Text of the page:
Sunday, April 28, 2013

Not That I'm a Very Prolific Blog Writer, But...

... Posts are likely to be few and far between for the next couple of months. I've got a huge project going live at the end of June, and my team is up to our eyeballs testing systems, tweaking data conversions, and training people to make sure that everything goes off as well as it possibly can.

I've already been working 2 out of 4 weekends (not to mention many evenings) for the past several months, and now the workload is getting even heavier, leaving me with little to no free time for my hobbies. Not to worry, however: as is always the case, this too shall pass, and after we go live and spend a couple of weeks on stabilization, I should be back to my more-regular novel writing and blog posting.

Sunday, April 21, 2013

Thoughts on the Elefdar Tongue

I'm struggling with the Elefdar language. I have realized that it shows a very heavy influence of Old Norse, which was not intended by me, but I have spent so much time delving into other Norse topics that I suppose it was bound to happen. Problem is, the language doesn't have the sound in had in mind for it, and now I'm seriously thinking of going back and reviewing (and possibly re-doing) the entire lexicon. Many words will likely be fine, especially those that I came up with a year ago or more. But I think most of the more recent ones will need to be redone.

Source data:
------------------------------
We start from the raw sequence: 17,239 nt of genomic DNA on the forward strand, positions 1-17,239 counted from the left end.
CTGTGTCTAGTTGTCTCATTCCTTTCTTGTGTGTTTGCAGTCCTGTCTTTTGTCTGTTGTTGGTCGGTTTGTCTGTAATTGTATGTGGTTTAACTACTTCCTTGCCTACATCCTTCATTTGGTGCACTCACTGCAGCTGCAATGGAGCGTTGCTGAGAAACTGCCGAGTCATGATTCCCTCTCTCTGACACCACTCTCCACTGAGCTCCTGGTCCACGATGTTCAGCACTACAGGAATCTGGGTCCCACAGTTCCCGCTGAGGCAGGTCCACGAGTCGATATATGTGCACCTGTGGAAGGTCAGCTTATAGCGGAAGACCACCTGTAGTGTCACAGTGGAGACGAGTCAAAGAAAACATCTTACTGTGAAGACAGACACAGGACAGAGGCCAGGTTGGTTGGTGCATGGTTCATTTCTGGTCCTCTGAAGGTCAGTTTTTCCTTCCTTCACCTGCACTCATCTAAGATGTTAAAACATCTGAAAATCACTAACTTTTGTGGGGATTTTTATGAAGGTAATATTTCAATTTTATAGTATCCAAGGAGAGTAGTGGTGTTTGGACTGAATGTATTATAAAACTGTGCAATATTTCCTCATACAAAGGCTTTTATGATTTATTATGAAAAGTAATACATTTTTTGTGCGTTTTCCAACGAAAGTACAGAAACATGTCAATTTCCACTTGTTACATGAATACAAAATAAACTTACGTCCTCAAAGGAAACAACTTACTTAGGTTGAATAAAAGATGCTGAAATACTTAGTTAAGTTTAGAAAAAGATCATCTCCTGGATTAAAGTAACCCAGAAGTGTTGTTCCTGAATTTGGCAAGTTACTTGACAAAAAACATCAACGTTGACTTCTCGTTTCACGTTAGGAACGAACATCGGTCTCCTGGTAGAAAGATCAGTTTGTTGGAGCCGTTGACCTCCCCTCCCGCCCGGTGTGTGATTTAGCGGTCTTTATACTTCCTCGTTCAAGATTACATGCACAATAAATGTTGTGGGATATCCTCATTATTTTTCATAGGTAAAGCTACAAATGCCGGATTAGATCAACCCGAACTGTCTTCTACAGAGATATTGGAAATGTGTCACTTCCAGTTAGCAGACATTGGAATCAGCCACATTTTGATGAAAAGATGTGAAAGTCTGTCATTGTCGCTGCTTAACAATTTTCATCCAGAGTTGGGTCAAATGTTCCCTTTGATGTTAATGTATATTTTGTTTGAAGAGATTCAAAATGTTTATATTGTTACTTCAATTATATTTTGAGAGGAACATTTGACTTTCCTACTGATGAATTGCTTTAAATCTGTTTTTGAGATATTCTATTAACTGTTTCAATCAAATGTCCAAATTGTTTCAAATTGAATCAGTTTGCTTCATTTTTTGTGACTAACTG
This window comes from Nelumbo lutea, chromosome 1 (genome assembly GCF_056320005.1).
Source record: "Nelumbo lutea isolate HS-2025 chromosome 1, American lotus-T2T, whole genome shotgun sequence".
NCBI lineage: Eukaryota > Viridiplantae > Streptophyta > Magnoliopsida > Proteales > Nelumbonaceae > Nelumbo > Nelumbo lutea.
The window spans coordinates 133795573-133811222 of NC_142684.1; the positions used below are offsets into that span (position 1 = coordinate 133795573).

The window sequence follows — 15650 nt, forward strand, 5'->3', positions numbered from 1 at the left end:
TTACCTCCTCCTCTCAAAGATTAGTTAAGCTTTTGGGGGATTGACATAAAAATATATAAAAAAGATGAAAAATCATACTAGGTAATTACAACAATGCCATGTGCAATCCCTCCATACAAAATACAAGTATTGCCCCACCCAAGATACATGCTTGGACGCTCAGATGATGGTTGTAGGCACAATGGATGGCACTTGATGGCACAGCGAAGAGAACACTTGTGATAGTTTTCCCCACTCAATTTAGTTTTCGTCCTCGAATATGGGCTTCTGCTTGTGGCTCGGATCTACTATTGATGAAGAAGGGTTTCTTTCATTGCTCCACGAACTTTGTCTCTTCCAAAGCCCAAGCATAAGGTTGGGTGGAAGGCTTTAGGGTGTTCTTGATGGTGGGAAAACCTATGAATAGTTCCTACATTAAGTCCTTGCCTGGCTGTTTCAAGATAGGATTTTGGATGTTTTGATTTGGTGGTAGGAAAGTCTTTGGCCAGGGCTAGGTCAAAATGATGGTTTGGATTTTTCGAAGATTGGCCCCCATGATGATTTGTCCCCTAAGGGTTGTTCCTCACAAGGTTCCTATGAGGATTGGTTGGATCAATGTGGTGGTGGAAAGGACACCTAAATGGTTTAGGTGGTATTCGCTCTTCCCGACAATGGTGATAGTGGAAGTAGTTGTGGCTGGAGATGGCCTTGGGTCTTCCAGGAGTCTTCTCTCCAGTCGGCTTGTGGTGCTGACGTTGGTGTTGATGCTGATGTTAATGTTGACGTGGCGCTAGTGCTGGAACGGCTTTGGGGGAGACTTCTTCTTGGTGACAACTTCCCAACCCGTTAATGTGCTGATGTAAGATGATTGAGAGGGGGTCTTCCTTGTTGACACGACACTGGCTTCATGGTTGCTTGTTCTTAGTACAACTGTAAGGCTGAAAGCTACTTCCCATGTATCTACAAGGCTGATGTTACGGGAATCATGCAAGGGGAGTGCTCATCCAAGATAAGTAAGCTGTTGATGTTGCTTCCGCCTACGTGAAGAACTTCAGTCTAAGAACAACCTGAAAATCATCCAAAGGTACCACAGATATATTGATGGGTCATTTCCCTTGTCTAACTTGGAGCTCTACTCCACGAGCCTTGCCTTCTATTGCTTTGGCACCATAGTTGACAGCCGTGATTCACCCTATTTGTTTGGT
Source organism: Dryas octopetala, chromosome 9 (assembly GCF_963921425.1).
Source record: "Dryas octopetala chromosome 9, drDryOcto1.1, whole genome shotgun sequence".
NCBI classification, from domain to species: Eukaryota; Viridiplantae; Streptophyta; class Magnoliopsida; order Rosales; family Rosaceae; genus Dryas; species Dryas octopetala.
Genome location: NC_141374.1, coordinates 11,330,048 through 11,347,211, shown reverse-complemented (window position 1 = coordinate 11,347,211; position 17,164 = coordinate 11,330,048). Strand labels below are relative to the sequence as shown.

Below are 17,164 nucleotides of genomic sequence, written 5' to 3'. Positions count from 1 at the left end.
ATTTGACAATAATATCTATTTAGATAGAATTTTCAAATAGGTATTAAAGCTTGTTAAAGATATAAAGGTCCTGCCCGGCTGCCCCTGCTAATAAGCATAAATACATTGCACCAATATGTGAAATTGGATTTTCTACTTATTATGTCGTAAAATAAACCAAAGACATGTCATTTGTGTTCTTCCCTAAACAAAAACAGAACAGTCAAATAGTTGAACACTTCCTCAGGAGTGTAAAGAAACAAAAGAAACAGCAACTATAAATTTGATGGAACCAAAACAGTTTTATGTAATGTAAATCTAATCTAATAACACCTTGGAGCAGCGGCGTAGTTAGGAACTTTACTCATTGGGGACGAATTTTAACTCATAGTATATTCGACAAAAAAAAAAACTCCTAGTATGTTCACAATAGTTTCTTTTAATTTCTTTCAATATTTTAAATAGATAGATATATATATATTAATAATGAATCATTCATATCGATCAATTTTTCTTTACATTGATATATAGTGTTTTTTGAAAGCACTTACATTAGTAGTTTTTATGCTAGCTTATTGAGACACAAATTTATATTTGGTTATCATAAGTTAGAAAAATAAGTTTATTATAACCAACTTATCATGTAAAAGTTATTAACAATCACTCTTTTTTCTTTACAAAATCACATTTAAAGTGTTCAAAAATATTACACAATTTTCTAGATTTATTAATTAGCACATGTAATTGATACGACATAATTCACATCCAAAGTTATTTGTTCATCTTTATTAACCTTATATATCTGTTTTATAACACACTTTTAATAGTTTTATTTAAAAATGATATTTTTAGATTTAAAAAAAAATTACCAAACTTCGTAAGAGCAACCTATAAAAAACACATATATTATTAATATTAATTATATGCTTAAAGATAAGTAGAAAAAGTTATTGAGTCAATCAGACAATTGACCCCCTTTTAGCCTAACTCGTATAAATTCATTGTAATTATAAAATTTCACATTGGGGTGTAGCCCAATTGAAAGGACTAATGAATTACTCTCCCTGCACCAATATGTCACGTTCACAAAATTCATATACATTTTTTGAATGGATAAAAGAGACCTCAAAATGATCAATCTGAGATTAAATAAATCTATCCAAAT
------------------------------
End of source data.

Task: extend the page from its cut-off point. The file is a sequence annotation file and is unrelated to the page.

It's not a huge thing, I suppose. I only have a lexicon of a couple thousand words, so it probably wouldn't even take very long to get through. And the grammar and syntax won't change, since I had those designed early on and am still pretty happy with them. Still, it's yet another small project that will add more time to the completion of this novel. The story itself will go on, of course, and I expect to be done ahead of my original estimate (mid-September). But the re-write process will probably take longer than originally planned, which means that in the end, any time I gained in the draft writing will be lost in the revision process.

The ultimate goal is to be ready for publishing by the end of the year, and I think that's still doable, even if the path to get there takes a couple of turns that I hadn't expected. Sounds like a metaphor for life, eh?